Going Mobile Part II: When Optimising for Mobile, Go Responsive

Going Mobile Part II: When Optimising for Mobile, Go Responsive

The previous article in the miniseries tried to illustrate why it is of crucial importance for small business to optimise their website for mobile devices, this one will recommend the best way to do so.

The term ‘responsive design’ was coined in 2010 by Ethan Marcotte in an article that is still considered a must-read for anyone who wants to have anything to do with web design. Basically, the term refers to web design approach that allows the website to be displayed on devices of varying sizes and capabilities, without losing any of its functionality or appeal. This is to say that a website in question would be just as easy to navigate on a small display of your smartphone as it would on a desktop or a laptop. This is achieved in a number of ways, including using fluid grids, media queries, responsive images and other.

Basically, a responsive website will detect the type of device you are using, as well as its screen size, and adjust the page layout for optimal performance. This happens more or less seamlessly (although there are some snags to this process, which we’ll get to later in the article), and is usually much preferable to other methods of mobile optimisation, like making a separate, mobile dedicated version of the site or dynamic serving. We’ll try to give you a list of reasons why this is so, but we’ll also try to take a look at the downsides of responsive design, and when you might want to think about going with an alternative.

Centralised Control and Requirements

Making sure that your website adapts to the screen size of the used device instead of making a separate website for different devices has a number of fairly obvious advantages. First of all, when you only have one website, there’s no need to apply all updates to several websites, or deal with their maintenance. Likewise, a user who may have been browsing your website on a mobile device might want to continue doing so on a PC, and having to switch to another version of your website in order to have an optimal experience can be repelling to most people accustomed to the instant gratification that has become the norm in web surfing and design. There is no need to say how this might hurt your conversions and prevent you from spreading the word about your business.

In order to fully understand this benefit, you have to consider the ways typical user behave, and ways in which you are getting traffic. For instance, a satisfied customer might recommend your website on Facebook, or another social network website. An increasing number of people are using mobile devices to log in to their social network accounts, and they might stumble onto that recommendation while doing so. If your website is not responsive, but instead offers a link to your mobile dedicated website, chances are you’ll lose a fair bit of potential visitors, not willing to make the extra step.

SEO Benefits

If you have a website, you either care about SEO, or don’t care about your business. When it comes to SEO, in a vast majority of cases, responsive design is infinitely preferable to having a separate mobile site, for a number of reasons. For one, Google pretty much said so themselves. If that’s not enough for you, here are some things to consider.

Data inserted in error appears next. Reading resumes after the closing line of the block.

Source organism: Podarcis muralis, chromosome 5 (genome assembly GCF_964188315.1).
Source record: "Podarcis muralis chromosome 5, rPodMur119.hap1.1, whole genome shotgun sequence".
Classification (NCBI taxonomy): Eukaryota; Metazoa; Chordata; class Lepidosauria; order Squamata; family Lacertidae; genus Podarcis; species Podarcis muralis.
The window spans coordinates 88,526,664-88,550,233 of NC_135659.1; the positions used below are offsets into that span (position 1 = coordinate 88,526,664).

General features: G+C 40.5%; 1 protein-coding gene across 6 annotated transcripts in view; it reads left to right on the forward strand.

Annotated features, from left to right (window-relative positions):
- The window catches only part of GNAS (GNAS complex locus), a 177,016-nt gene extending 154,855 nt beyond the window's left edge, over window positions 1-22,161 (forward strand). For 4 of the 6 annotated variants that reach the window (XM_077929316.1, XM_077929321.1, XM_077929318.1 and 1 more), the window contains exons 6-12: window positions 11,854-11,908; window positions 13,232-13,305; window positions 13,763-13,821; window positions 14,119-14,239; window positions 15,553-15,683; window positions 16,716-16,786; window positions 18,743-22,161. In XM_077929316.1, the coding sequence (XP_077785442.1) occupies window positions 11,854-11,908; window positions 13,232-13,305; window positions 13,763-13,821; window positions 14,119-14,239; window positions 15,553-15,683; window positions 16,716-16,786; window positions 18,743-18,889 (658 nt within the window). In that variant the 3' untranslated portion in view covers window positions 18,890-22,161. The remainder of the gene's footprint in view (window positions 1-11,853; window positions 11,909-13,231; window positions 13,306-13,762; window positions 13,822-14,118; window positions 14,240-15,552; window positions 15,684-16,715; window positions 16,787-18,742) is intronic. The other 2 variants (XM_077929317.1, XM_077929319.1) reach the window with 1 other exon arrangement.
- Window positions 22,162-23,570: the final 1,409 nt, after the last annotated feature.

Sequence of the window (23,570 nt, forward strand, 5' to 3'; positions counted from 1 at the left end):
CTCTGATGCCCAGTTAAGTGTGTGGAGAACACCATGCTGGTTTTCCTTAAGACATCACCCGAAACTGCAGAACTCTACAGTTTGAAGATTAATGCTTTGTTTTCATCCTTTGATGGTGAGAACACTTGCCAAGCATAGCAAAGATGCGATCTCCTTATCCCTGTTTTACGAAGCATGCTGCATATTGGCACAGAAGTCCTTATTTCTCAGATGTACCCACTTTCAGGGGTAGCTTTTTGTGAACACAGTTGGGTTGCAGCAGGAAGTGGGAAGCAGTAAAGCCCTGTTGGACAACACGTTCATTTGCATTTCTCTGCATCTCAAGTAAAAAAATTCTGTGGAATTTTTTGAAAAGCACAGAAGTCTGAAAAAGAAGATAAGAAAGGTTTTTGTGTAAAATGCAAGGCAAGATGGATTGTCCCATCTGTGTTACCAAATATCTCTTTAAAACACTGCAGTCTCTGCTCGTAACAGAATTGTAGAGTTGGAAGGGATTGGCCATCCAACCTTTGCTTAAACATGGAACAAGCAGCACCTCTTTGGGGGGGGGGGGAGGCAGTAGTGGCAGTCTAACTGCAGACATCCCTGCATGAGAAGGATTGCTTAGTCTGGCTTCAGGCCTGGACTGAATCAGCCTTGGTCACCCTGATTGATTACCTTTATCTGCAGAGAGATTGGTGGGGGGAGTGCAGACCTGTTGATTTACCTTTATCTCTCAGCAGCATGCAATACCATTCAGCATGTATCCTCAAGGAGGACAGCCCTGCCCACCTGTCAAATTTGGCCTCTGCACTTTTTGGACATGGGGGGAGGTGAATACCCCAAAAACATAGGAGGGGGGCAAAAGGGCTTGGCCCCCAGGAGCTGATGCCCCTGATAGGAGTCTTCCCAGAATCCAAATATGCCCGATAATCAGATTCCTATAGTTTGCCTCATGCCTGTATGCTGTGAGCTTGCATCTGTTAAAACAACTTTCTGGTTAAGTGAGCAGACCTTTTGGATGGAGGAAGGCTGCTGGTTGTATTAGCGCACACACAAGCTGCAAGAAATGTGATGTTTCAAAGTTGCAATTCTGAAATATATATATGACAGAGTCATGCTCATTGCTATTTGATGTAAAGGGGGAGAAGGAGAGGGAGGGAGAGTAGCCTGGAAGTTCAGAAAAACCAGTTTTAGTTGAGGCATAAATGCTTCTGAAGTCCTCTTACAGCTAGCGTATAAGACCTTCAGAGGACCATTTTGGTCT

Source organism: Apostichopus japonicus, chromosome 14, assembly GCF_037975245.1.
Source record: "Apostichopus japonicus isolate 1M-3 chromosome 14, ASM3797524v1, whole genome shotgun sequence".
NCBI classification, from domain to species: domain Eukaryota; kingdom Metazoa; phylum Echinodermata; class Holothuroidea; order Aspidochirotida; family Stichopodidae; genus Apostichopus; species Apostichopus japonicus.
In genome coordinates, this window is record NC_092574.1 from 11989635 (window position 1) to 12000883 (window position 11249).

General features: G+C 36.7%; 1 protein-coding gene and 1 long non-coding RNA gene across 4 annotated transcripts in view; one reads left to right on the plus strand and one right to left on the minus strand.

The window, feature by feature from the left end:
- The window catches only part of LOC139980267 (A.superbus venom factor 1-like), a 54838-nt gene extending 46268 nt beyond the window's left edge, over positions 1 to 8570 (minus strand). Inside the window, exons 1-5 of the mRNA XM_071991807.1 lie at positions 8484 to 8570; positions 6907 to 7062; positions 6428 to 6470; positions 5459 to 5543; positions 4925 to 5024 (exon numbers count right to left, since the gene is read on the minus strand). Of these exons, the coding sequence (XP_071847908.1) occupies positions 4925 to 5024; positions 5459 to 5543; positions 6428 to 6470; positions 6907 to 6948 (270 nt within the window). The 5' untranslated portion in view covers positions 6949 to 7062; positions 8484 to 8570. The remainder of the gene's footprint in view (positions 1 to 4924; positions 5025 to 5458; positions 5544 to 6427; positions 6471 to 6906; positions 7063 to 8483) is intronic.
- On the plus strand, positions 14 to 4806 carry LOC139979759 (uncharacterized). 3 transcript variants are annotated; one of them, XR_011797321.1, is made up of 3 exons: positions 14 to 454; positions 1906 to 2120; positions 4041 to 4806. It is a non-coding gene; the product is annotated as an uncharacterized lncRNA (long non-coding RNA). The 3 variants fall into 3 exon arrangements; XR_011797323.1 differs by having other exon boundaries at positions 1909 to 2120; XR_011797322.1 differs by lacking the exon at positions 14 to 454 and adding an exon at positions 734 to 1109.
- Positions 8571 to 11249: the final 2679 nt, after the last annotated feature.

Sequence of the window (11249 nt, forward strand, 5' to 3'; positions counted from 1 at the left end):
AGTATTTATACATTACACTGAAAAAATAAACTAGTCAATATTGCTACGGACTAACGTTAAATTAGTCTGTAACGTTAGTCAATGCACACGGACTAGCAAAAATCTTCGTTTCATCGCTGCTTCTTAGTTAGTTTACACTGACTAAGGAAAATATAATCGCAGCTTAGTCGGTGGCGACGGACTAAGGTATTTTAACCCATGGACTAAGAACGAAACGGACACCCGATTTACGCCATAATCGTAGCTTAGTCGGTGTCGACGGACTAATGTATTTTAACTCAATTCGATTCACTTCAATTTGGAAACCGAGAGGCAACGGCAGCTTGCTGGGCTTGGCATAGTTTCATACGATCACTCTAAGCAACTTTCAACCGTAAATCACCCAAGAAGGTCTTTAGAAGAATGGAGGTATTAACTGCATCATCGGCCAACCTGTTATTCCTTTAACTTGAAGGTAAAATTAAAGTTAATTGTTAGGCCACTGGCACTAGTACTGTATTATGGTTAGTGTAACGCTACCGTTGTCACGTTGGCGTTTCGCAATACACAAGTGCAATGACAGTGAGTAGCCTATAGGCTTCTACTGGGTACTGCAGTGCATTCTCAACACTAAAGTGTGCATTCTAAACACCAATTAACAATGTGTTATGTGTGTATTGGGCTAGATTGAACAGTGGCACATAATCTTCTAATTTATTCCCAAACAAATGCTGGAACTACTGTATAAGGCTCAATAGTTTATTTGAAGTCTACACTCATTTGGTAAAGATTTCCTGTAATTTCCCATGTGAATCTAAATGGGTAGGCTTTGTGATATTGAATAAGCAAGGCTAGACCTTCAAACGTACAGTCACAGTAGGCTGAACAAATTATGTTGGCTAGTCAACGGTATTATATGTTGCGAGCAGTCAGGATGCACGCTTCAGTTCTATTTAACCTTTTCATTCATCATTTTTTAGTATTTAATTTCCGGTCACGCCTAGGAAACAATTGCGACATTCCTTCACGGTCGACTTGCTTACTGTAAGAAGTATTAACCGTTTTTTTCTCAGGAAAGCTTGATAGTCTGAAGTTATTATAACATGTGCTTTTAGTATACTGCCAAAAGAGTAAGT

First of all, having two separate sites will unavoidably lead to increase in the bounce rates of either – users stumbling onto the mobile version when they would be better served by a desktop version and vice versa. Secondly, with two websites, you are dispersing the SEO value that you are getting from inbound links and lowering the amount that either of them gets. While there are some instances in which people will want their mobile website to rank for (slightly) different keywords than their desktop site, usually they want both sites to rank for the same keywords, which means that by making people choose which one of them they should link to is only hurting your efforts.


While responsive web design is the way to go in most cases, there are instances in which you would be better served with a separate mobile dedicated website. If you need proof of this statement, nothing else needs to be mentioned apart from the fact that giants such as Wal-Mart, Apple and Amazon decided to forgo on the benefits of responsive design, and are instead offering different versions of their websites to the public. With companies such as these, you know that they have carefully considered responsive approach, and have made an informed decision to go another way.

One of the instances in which you might do better with a mobile dedicated version of a website is when your desktop version is perfectly optimised for conversion, and adapting it for mobile as well might stand a chance of significantly hurting the conversion rates. Likewise, if you want to focus on mobile conversions, you have a better chance of being successful with a specialised mobile website. For instance, if you realise that a particular page layout is ideal for your desktop site, but would be impractical for viewing on a mobile device, despite the fact that the site is responsive, you might want to think about making a mobile only version of your website.

Finally, with a desktop or mobile specific website, you get to optimise it to a higher degree for the chosen device. This means faster page loading times (a very important SEO factor) and in general, a better user experience. These benefits, however, usually fade in comparison to those offered by responsive design.

More from this series:

Going Mobile Part I: Adoption Rates and User Behaviour
Going Mobile Part II: When Optimising for Mobile, Go Responsive
Going Mobile Part III: WordPress and Responsive Design